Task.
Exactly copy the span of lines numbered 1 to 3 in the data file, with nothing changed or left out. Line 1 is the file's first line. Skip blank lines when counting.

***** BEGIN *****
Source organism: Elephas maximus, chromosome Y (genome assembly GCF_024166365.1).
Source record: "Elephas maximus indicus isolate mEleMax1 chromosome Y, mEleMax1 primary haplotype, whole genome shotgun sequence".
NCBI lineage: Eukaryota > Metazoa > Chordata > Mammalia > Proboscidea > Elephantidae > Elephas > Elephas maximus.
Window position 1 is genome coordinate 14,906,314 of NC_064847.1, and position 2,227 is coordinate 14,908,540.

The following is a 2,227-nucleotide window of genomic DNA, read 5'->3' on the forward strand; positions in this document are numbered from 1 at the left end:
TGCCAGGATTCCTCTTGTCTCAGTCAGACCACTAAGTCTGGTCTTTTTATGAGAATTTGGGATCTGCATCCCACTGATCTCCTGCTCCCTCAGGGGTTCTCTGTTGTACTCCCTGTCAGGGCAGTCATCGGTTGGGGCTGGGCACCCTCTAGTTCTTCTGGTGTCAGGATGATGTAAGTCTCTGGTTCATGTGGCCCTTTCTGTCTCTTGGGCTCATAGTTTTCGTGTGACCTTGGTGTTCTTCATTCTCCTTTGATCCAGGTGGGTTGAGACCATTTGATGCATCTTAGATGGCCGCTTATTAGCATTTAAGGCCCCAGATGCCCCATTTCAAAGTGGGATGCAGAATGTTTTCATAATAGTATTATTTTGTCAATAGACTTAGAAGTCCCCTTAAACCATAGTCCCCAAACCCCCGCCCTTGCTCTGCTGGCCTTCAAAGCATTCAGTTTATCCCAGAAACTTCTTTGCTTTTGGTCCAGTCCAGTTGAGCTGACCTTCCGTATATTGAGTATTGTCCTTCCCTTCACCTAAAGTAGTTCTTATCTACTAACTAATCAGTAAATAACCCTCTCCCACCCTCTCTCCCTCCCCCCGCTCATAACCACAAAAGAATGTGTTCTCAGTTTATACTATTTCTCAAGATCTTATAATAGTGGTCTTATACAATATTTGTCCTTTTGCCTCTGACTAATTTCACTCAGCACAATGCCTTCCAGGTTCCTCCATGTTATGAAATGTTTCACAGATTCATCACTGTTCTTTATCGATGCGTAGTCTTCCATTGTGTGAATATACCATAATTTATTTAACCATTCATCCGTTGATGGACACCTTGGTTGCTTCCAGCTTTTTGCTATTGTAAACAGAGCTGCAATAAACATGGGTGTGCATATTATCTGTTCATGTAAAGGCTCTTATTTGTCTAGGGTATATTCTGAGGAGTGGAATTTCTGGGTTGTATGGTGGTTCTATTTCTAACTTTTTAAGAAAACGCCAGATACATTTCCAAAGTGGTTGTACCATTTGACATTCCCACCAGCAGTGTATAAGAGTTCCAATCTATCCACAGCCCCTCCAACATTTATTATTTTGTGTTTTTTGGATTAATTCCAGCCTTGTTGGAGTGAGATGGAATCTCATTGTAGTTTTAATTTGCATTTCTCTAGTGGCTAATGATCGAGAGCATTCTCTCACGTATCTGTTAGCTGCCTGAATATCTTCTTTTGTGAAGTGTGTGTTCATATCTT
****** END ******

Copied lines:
Source organism: Elephas maximus, chromosome Y (genome assembly GCF_024166365.1).
Source record: "Elephas maximus indicus isolate mEleMax1 chromosome Y, mEleMax1 primary haplotype, whole genome shotgun sequence".
NCBI lineage: Eukaryota > Metazoa > Chordata > Mammalia > Proboscidea > Elephantidae > Elephas > Elephas maximus.